We recently read that Greek universities are planning to introduce more than 200 English-language undergraduate, graduate and postgraduate programs, seeking funding from the EU-backed National Strategic Reference Framework, known in Greece as ESPA.
The – albeit overdue – interest the country is showing in forging essential partnerships with foreign, internationally recognized universities can provide opportunities to improve how Greek universities operate. It would be even better if the funding for these programs did not rely, yet again, on the EU and the state. As is the case at most American universities, a part of the (decent) salary earned by the professors of these English-language programs could come from successful participations in competitive research programs. The institution of named chairs and even alumni associations are other potential sources of funding that foreign universities use extensively so as to reduce their financial dependence on whichever government is in power, a situation that often leads to interventions.
We are looking at an opportunity for the various forms of pressure exerted on universities by outside forces in favor of particular candidates to finally be regarded as odd, repulsive and negative – as they are abroad. And for electoral bodies to cease granting preferential treatment to various people’s protegees or relatives.
Another important opportunity that arises from such partnerships is the promotion of a stricter academic code on matters of integrity, as is the case at internationally recognized universities, where plagiarism is regarded as a cardinal sin that gets a student temporarily or permanently expelled. The reaction is equally severe on issues pertaining to publications by students and professors. Publications that are found to be a fabrication or falsifications, and professors putting their names to papers they never did any work for are but some of the very serious matters of academic integrity at Greek universities that need to be discussed.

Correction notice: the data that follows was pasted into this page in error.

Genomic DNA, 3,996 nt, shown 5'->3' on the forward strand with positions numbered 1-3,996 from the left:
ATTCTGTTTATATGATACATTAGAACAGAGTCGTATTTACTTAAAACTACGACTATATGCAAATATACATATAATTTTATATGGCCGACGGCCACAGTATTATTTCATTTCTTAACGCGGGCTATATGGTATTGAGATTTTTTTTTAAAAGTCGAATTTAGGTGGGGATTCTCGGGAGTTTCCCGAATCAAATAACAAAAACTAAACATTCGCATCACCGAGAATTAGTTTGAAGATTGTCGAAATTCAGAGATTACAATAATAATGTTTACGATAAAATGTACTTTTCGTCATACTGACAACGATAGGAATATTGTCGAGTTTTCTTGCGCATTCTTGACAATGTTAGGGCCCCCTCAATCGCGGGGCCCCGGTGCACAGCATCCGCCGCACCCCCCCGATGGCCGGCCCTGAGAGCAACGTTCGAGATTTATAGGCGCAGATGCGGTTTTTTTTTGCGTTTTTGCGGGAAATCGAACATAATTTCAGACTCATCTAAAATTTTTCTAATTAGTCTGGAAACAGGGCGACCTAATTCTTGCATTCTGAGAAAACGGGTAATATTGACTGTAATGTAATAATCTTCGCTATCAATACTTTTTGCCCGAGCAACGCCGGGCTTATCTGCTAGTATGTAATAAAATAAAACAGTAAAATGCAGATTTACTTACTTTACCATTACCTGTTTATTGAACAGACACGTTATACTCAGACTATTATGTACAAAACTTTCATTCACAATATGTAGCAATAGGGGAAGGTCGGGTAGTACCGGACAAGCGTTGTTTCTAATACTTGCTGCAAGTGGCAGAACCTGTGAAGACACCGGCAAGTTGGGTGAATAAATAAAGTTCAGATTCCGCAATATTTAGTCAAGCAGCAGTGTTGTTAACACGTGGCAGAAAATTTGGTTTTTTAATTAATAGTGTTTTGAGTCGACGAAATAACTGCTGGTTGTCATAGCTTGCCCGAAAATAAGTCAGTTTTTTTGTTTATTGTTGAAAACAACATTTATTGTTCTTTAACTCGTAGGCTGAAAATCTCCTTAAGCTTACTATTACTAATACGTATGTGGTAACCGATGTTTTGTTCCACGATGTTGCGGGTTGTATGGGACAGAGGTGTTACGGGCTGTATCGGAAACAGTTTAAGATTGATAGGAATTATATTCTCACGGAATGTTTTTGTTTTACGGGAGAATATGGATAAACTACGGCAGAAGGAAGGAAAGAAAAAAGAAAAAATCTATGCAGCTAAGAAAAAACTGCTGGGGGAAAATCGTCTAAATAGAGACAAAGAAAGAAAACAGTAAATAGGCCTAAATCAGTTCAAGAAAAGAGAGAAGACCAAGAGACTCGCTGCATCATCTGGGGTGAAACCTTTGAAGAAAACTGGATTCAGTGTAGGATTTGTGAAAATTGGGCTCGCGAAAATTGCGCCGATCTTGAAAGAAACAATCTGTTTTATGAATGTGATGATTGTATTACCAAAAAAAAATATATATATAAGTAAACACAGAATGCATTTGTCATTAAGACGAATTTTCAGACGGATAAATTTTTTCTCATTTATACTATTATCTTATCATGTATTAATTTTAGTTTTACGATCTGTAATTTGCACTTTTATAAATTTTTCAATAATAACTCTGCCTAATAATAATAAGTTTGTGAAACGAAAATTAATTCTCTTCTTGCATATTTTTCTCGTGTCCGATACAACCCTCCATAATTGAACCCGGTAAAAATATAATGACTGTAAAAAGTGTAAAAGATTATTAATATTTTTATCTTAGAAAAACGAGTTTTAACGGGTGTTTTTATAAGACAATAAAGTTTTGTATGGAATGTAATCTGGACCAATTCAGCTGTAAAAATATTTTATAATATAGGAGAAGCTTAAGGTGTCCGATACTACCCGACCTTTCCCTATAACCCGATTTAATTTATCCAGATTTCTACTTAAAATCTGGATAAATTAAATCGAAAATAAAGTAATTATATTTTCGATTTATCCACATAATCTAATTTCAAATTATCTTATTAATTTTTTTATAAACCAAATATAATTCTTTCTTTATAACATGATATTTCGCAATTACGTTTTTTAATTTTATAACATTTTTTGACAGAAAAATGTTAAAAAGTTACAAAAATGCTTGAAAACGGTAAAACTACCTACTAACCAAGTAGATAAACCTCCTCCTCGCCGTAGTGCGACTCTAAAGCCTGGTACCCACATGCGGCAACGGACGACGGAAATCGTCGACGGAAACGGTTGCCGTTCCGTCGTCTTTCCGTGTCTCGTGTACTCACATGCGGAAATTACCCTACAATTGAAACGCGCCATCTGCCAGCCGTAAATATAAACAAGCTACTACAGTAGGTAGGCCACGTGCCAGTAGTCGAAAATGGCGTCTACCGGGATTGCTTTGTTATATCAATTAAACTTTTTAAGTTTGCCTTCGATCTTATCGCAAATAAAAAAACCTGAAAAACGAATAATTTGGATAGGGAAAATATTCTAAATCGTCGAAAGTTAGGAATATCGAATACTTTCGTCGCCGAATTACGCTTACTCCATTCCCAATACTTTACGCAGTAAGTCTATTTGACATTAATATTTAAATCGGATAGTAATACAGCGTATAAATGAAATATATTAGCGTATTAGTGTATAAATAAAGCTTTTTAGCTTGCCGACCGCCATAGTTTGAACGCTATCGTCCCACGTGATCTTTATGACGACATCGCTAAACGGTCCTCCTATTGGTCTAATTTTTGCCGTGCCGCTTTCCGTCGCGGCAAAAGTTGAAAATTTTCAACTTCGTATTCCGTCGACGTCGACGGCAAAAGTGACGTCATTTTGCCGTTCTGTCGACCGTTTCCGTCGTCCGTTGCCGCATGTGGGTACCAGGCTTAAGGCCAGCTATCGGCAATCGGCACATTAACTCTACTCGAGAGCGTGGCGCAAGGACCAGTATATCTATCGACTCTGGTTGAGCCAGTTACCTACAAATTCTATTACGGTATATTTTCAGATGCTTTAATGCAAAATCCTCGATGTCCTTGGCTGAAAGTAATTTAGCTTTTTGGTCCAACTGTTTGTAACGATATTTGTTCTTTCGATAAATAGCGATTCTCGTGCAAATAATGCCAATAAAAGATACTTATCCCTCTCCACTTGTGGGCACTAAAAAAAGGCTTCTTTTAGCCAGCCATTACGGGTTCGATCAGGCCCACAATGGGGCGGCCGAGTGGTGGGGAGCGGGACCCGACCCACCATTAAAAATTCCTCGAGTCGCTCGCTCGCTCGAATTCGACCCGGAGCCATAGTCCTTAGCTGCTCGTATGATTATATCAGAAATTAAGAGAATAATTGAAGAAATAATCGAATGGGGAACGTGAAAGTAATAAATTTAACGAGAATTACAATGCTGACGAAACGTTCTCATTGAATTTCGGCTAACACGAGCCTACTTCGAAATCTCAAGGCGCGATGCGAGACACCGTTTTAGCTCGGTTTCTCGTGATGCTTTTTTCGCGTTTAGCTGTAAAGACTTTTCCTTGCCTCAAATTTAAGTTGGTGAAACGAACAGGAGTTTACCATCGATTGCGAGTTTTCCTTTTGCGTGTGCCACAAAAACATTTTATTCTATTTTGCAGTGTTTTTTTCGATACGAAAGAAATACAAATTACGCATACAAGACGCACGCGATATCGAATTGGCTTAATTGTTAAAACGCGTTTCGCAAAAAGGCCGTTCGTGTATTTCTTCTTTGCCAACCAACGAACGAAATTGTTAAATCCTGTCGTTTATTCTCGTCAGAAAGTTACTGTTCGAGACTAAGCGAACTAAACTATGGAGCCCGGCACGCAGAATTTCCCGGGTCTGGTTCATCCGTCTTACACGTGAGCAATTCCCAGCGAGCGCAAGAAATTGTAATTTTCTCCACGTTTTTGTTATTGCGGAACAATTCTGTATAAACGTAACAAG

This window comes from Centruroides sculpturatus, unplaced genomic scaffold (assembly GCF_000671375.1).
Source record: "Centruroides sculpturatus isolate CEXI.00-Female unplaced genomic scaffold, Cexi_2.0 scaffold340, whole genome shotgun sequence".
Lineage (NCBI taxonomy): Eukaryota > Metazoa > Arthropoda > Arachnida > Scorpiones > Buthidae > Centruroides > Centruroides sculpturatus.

Even less important matters like retirements could be dealt with differently if we learned and took advantage of the procedures that apply at good foreign universities. At Berkeley, for example, professors are subjected to an academic review every three years. If they do not show significant progress – in terms of their research, say – they are encouraged to take early retirement. At Harvard, in contrast, a good professor has no retirement limit and keep teaching for as long as he or she wants. It is worth recalling that Berkeley is a “state” university and Harvard a private, not-for-profit one, and that both are regarded as among the best in the world.
The truth is that those of us who for years have been championing the creation of serious, non-profit, English-language university schools (like a school of medicine in English, for example) are somewhat skeptical of this sudden shift toward the creation of 200 English-language programs, particularly as they seem to rely entirely on the universities’ existing academic staff who are already struggling to keep their undergraduate and graduate programs running at a decent level.
It is my belief that the new English-language programs need to be designed and run by an independent faculty of experienced academics that will chiefly comprise Greeks of the diaspora. Many of them hold top positions at some of the world’s best universities and have their hearts in Greece. An invitation to them by the state for these English-language programs at Greek universities would be an opportunity to reverse the brain drain and improve the standard of Greek tertiary education.
Dimitris Linos is a professor of surgery and a deacon of the Greek Orthodox Church.